Is the hon. Gentleman suggesting that details of a Bill should be submitted in a manifesto, and is he quarrelling with a decision on principle because it only took two and a half lines to submit, although it has been supported by the steel workers of the country?
I must give the hon. Gentleman every advantage he can claim. Four and a half lines in 1945—that was pretty generous—and one and a half lines on steel in this Election which said nothing about the effect of the nationalisation of steel on our economic life. It does not make sense. It is quite clear that the Labour Party leaders realised what the whole nation is rapidly realising, that nationalisation of our basic industries is not wanted by the great majority of the electors of this country. They kept as quiet about it as they possibly could, with a few honourable exceptions, and they hoped to get away with Socialism on a lot of other grounds. The nation is beginning to realise—and a great many people have already realised—that Socialism and social progress are very different things indeed. When that is realised all over the country, I am afraid the Labour Party will have to give up its Socialism or it will disappear as a party. We will make a very careful selection and see if there is a little more room at that time along this bench.
My last subject is the question of international trade. It is extremely unfortunate that we are not going to have a full opportunity for an economic discussion for some time to come. I do not think that any hon. Member or anyone in the country should forget the very grave words of warning uttered by the Chancellor of the Exchequer in November last year when he said that if we failed to conquer the hard currency markets,
our industries, our standards of living, indeed our civilisation itself must fade and wither away."—[OFFICIAL REPORT, 1949; Vol. 468, c. 1353.]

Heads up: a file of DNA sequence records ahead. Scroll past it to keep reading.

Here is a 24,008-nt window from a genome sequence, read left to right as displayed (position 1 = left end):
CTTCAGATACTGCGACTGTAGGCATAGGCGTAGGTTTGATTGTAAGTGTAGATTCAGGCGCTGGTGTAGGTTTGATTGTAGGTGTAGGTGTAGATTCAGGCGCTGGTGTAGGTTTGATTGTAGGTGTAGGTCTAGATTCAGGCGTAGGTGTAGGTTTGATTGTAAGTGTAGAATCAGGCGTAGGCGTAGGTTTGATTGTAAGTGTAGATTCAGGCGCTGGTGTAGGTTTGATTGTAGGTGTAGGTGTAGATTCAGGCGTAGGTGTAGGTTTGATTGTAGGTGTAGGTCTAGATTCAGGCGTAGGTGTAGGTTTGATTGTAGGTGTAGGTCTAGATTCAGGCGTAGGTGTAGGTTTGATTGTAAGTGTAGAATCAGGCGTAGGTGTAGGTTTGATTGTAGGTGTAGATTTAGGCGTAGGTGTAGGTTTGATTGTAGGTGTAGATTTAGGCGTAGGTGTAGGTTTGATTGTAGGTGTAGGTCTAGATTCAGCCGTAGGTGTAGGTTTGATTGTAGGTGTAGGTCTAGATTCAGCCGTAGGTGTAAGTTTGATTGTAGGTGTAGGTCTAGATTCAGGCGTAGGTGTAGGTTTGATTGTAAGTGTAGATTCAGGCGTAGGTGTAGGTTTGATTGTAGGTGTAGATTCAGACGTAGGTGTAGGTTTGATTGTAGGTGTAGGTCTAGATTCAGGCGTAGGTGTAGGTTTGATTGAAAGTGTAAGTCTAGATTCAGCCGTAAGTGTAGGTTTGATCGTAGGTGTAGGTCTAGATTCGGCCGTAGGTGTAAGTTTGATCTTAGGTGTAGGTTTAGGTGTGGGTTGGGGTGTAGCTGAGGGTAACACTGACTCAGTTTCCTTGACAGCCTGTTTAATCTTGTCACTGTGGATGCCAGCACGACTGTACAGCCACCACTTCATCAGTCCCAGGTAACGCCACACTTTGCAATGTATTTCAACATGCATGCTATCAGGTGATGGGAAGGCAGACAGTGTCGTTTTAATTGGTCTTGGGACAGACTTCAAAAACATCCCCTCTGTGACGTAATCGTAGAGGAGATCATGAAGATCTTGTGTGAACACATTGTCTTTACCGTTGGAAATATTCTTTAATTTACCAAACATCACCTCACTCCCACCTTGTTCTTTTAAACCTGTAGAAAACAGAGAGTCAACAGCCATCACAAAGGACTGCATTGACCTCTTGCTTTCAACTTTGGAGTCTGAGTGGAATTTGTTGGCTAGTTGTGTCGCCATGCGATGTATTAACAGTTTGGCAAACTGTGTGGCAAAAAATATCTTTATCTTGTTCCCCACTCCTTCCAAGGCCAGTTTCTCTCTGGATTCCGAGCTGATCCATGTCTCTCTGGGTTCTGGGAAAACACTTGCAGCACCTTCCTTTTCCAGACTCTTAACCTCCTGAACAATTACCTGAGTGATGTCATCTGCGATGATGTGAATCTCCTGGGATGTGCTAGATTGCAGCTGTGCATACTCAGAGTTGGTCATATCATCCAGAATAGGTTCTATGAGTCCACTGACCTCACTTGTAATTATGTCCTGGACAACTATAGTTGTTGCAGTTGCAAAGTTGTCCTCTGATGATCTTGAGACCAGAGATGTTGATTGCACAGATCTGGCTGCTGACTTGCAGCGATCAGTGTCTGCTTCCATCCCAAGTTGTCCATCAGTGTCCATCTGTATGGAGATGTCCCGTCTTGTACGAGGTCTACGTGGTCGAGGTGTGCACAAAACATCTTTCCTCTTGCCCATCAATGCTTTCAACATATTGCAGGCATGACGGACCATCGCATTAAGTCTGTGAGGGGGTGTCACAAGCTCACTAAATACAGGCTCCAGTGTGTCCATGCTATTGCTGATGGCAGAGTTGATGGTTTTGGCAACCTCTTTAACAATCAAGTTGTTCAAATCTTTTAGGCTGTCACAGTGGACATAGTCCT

We heard extraordinarily little about that in the course of the Election. Indeed, we heard a very different story over the wireless and everywhere else. I think it showed great irresponsibility on the part of the leaders of the Labour Party that they should so quickly forget the very grave warning of their own Chancellor of the Exchequer.
It is only reasonable to say that not only in this country, but in many others people have been waiting to see what would be the attitude of the next Govern- ment of the United Kingdom towards the whole question of foreign trade. Is there going to be a genuine attempt to get away from the ineffective rigidity of State-controlled trade?
This is a question which I have been asked by many foreigners and a point which one gathers when reading foreign newspapers on the subject. It is not only of importance to us for what we need in this country, but of great importance to the future development of the flow of foreign trade. So long as the balance of production in the world is out of phase there must, I agree, be some strategic direction of our foreign trade, but I do suggest that rigid and detailed direction of trade can never solve the problem.
Then there is the question of bilateral treaties. Are we going to have any more of these things? They may, from time to time, be the only possible solution of an immediate problem. I do not know; it is impossible to judge unless one is working inside the appropriate Department. But I would urge the Government that if any more bilateral treaties of the kind we have had in the last five years are contemplated they should see that, in the interest of Britain's reputation in the world, all the nations affected by such treaties—not just the two—are given proper warning of what is going to happen. They should consider what the consequence will be, and if there is any other alternative. For goodness sake do not let us conclude a bilateral treaty until the other nations have been persuaded that it is necessary.
I cannot forget what happened at the time of the Argentine Trade Agreement. I was in Canada at the time, and I remember the feeling that was raised against Britain as a result of that agreement. It was very serious indeed in Canada, and even more intense in the United States. I do not know what measures were taken to inform the Government of Canada of what was happening, or what measures were taken to inform the Government of the United States. All I know is that neither of those Governments had any opportunity of preparing their merchants, traders and general public for the announcement of that agreement when it was made. Such things are very serious indeed for international relations. I could quote other examples, but I will not do so this afternoon.